Iowa 60, St. John’s 52

Samantha Logic gave Iowa a glimpse of a bright future despite a

tough early season loss.

The Hawkeyes lost to No. 5 Texas A&M 74-58 on Saturday, but

their 5-foot-9 freshman guard had 16 points and nine rebounds,

including five offensive boards in the Lucaya Division championship

game at the Junkanoo Jam.

Sydney Carter led A&M with 21 points, including 17 in the

first half. Adaora Elonu added 13 points for the defending national

champs and Kelsey Bone scored 12 points, 10 in the second half.

”I thought Sam Logic competed out there. She looked like she

belonged,” Iowa coach Lisa Bluder said. ”She wanted it, and I

like that mentality out of a freshman. She just hustles. She never

stops. You love a kid who’s diving for loose balls and trying to

create situations and not backing down as a freshman.

”She’s going against a couple all-Americans, Carter and Bone,

and she’s in there battling away.”

Logic hit 7 of 15 from the field and 2 of 2 free throws for her

16 points.

”I just think that I try to bring intensity to the court,

whether it’s offensive rebounding, or defense,” Logic said. ”At

any point, I just try to bring it and take advantage of whatever

the other team gives me.”

Iowa (4-2) hosts Virginia Tech on Wednesday, and the Aggies

enter a challenging stretch with a game against No. 15 Purdue on

Dec. 4, followed by a visit to No. 2 Connecticut on Dec. 6.

Carter hit 6 of 16 shots and 9 of 10 free throws, adding four

steals and four assists to earn MVP honors.

Texas A&M forced 25 turnovers, while only turning the ball

over 13 times.

”I thought the first five minutes of the game, we handled their

pressure pretty good,” Bluder said. ”I think we lost the game in

the first four minutes of the second half. You just can’t let them

get on rolls and get those easy buckets like they did.”

Texas A&M coach Gary Blair said that pressure defense has

been a critical weapon for the Aggies.

”When we play teams who have never played us, or are not in our

league, the press seems to bother them more, because not a lot of

teams want to be pressed,” Blair said. ”Usually the best way to

beat a pressing team is to press us back. Nobody does it.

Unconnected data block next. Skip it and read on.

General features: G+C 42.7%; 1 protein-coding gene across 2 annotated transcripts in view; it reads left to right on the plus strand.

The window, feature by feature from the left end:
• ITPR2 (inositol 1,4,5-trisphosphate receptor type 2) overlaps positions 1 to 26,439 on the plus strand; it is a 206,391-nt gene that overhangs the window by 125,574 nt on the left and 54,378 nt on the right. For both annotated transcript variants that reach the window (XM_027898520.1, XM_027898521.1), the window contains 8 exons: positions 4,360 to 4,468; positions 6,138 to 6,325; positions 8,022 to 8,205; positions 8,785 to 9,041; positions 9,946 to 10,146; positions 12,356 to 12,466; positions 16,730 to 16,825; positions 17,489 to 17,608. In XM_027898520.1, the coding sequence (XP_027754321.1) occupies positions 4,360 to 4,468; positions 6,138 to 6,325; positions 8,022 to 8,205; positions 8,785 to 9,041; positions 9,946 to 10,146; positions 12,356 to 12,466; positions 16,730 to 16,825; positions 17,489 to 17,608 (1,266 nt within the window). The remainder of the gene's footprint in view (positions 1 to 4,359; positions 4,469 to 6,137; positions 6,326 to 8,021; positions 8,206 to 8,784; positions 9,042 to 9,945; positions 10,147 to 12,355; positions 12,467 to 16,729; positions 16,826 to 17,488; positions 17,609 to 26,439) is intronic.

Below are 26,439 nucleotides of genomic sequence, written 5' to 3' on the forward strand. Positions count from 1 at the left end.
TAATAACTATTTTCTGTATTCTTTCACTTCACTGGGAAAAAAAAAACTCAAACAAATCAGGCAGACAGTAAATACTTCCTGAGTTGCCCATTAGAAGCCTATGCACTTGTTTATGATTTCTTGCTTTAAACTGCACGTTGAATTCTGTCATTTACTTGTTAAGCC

Connecticut will. What a road trip that’s going to be.”

Carter’s 17-point first-half effort enabled Texas A&M to

take a 36-27 lead into the break. The 5-foot-6 senior used her

quickness to slice through the Hawkeyes’ defense, either cashing in

on transition drives or picking up points at the stripe, where she

was 7 of 8 in the first 20 minutes.

”I was just attacking the basket,” Carter said. ”I noticed

that they were kind of closing out and they were already playing me

for the shot. I was just making sure I was doing a good job of

attacking the basket. If they took that away, then I was going to

dish to my teammates.”

Led by Carter, Texas A&M turned up the defensive heat to

open the second half and hit the Hawkeyes with a 10-2 run to forge

a 48-32 lead with 15:26 left in the game. The Aggies were up 55-34

with 13:30 left in the game after Elonu hit a driving layup as she

was fouled and converted the 3-point play.

Up to that point, the Hawkeyes were 3 of 8 with seven turnovers

in their first 15 possessions of the second half, getting outscored

19-7 during that stretch.

”That’s a part of me maturing and being the veteran that I

am,” Carter said of taking the focus off of her scoring and

setting up her teammates. ”It’s important to get my teammates

involved. Me having a good first half really opened it up for my

teammates in the second half. I’m not a selfish player at all.

Getting my teammates involved is really what we need. We have a

balanced team and everybody can score.”

Blair said that the Aggies feed off Carter’s intensity.

”I asked my team, what happens when Carter goes?” he said.

”Who is ready to take on that burden. She makes the rest of us,

because Tyra (White) was really nonexistent in the whole

tournament, and she’s pre-season All-American, Wooden Award

nominee, but all of the sudden, it’s Carter.

”Carter is not waiting for things to happen, she’s making

things happen, against the zone or the man, the smallest kid on the

court is going to throw her body in there. She also has to guard

the other team’s best player.”